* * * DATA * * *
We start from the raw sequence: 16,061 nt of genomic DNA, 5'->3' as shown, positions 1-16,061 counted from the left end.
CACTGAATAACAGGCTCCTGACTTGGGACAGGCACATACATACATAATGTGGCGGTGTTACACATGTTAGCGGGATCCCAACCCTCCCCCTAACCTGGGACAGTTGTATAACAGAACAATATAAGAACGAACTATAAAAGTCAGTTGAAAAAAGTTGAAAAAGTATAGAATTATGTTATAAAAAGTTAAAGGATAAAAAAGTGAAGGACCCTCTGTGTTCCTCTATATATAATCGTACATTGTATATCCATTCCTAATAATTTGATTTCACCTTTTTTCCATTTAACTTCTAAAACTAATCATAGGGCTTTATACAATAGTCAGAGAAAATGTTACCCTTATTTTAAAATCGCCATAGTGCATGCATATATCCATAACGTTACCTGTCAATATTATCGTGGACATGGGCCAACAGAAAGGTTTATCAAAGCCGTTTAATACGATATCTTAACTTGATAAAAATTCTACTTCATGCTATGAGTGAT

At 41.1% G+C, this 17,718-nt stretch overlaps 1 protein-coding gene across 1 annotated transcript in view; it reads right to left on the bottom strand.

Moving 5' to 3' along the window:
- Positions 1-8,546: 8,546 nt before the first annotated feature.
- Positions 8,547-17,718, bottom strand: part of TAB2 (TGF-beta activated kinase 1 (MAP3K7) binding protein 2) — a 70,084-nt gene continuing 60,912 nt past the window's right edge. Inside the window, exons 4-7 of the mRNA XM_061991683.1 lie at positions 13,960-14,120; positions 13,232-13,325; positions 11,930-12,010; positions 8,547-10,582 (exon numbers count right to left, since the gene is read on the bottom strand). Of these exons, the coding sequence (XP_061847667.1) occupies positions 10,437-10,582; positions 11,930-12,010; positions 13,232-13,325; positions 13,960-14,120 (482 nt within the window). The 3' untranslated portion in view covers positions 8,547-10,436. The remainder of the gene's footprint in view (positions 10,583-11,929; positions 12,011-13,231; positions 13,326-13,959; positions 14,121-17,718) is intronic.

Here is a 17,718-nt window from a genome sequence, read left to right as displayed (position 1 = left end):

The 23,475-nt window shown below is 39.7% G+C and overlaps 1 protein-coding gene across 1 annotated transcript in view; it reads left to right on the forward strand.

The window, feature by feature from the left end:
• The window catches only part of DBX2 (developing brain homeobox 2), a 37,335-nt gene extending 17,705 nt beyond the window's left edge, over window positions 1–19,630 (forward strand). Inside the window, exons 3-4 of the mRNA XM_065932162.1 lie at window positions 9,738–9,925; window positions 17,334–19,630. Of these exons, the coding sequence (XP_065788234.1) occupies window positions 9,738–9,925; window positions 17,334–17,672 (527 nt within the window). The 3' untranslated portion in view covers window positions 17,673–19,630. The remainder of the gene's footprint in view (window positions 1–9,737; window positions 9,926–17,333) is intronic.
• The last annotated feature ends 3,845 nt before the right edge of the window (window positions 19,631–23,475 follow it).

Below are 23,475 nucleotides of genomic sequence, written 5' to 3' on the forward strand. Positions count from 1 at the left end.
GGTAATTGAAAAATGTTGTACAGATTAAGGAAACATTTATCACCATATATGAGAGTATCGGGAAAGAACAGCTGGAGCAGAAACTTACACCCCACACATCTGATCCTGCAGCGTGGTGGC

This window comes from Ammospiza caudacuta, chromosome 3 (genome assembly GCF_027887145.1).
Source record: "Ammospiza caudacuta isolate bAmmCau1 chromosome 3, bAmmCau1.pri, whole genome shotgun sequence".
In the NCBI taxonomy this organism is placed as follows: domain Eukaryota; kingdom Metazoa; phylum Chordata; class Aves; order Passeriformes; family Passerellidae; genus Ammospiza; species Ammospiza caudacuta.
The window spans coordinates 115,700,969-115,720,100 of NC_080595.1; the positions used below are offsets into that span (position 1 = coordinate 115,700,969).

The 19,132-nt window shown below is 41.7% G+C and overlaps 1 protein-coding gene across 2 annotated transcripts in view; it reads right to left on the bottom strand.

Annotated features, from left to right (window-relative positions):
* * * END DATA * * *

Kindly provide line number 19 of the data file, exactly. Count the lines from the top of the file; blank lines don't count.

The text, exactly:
Annotated features, from left to right (window-relative positions):